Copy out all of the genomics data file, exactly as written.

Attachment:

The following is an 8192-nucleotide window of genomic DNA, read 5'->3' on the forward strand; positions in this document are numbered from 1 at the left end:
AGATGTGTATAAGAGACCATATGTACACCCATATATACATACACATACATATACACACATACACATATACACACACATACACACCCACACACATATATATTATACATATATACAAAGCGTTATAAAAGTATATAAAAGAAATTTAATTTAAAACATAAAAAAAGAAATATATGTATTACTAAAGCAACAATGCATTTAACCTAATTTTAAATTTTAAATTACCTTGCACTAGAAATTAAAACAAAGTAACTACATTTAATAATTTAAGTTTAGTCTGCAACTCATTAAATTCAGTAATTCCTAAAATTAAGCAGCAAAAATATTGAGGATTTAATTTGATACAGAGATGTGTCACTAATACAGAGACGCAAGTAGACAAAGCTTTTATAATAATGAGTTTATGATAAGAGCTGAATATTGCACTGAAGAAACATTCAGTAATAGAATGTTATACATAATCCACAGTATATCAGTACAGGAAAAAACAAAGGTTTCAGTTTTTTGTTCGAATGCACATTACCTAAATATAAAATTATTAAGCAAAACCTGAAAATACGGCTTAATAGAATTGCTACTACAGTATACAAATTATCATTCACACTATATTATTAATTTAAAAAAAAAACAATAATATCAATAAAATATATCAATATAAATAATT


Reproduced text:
The following is an 8192-nucleotide window of genomic DNA, read 5'->3' on the forward strand; positions in this document are numbered from 1 at the left end:
AGATGTGTATAAGAGACCATATGTACACCCATATATACATACACATACATATACACACATACACATATACACACACATACACACCCACACACATATATATTATACATATATACAAAGCGTTATAAAAGTATATAAAAGAAATTTAATTTAAAACATAAAAAAAGAAATATATGTATTACTAAAGCAACAATGCATTTAACCTAATTTTAAATTTTAAATTACCTTGCACTAGAAATTAAAACAAAGTAACTACATTTAATAATTTAAGTTTAGTCTGCAACTCATTAAATTCAGTAATTCCTAAAATTAAGCAGCAAAAATATTGAGGATTTAATTTGATACAGAGATGTGTCACTAATACAGAGACGCAAGTAGACAAAGCTTTTATAATAATGAGTTTATGATAAGAGCTGAATATTGCACTGAAGAAACATTCAGTAATAGAATGTTATACATAATCCACAGTATATCAGTACAGGAAAAAACAAAGGTTTCAGTTTTTTGTTCGAATGCACATTACCTAAATATAAAATTATTAAGCAAAACCTGAAAATACGGCTTAATAGAATTGCTACTACAGTATACAAATTATCATTCACACTATATTATTAATTTAAAAAAAAAACAATAATATCAATAAAATATATCAATATAAATAATT